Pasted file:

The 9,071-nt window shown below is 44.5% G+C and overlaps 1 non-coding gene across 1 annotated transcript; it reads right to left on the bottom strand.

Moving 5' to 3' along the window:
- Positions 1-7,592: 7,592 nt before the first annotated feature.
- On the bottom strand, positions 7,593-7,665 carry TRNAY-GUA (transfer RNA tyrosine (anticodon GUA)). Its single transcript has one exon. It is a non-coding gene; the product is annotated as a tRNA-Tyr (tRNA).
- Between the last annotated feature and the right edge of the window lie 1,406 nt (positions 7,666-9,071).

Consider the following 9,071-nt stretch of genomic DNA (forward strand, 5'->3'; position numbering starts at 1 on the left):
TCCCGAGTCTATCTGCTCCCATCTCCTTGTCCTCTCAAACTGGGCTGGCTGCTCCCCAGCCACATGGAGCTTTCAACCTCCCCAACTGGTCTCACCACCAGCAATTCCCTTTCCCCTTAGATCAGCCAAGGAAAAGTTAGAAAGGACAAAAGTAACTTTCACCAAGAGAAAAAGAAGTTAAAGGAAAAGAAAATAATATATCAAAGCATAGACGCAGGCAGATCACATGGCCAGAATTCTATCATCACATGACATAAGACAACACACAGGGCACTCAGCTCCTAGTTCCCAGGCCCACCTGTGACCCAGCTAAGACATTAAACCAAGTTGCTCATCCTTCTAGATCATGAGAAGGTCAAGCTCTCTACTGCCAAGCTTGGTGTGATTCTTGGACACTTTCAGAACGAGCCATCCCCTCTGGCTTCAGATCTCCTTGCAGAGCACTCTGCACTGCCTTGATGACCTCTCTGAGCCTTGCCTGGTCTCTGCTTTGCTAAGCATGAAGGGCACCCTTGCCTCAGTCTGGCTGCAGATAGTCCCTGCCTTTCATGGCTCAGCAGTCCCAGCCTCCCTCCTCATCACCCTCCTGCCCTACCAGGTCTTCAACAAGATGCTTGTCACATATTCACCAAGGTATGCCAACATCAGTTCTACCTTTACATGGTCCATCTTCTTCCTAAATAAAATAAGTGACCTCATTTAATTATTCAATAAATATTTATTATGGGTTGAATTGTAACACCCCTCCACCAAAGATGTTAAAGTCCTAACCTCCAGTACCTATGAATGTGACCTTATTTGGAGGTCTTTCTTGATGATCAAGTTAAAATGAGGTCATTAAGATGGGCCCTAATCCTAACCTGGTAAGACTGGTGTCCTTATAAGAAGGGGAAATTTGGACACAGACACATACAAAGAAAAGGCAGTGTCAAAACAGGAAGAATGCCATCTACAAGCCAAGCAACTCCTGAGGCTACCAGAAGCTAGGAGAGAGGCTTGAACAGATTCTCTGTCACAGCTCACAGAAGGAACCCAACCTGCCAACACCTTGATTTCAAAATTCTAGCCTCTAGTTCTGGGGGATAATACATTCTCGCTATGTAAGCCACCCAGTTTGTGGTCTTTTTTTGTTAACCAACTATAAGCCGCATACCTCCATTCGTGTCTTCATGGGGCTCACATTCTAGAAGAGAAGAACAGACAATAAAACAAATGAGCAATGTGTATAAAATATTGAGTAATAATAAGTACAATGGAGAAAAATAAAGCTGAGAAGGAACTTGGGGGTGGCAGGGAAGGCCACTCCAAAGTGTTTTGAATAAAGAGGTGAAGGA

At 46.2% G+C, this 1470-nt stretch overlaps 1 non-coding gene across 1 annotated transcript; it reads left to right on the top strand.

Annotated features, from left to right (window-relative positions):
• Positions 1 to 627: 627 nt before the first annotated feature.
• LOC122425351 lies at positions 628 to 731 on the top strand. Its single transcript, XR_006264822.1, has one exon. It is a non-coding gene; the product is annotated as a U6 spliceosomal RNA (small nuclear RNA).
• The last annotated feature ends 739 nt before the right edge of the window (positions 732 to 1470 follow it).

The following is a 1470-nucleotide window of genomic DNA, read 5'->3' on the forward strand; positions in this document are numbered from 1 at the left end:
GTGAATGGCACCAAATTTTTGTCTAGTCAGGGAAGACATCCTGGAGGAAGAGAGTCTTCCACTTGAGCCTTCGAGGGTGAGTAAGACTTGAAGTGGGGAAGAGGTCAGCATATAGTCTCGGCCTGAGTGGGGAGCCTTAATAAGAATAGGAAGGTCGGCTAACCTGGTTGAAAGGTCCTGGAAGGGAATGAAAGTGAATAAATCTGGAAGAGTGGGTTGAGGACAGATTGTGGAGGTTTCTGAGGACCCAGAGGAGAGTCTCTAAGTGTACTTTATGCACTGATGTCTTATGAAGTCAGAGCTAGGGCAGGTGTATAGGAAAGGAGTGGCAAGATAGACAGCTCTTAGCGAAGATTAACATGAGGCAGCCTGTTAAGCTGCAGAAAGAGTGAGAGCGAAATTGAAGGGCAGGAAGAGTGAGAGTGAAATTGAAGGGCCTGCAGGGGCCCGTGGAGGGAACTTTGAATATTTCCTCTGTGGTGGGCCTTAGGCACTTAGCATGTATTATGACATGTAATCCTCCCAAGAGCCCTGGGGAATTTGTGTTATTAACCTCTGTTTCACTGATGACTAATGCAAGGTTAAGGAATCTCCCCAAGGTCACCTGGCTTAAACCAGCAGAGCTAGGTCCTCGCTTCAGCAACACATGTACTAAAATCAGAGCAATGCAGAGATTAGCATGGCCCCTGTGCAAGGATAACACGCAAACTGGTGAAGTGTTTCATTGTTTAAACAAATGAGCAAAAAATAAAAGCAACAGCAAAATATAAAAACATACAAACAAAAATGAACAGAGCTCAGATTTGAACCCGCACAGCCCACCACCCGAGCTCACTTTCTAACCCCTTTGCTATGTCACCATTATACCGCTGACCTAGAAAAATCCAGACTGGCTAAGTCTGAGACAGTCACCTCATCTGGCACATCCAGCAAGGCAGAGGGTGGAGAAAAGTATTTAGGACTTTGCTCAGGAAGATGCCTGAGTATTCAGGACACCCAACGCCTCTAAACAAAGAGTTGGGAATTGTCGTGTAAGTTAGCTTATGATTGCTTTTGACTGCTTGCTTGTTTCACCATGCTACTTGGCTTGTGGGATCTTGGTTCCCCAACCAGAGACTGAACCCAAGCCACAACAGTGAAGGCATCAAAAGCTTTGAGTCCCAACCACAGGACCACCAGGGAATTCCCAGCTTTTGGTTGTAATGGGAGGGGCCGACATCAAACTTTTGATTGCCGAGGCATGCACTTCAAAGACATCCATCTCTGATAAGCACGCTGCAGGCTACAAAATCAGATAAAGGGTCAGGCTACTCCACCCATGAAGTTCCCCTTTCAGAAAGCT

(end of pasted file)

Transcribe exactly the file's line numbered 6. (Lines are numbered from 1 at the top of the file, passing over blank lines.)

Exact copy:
Consider the following 9,071-nt stretch of genomic DNA (forward strand, 5'->3'; position numbering starts at 1 on the left):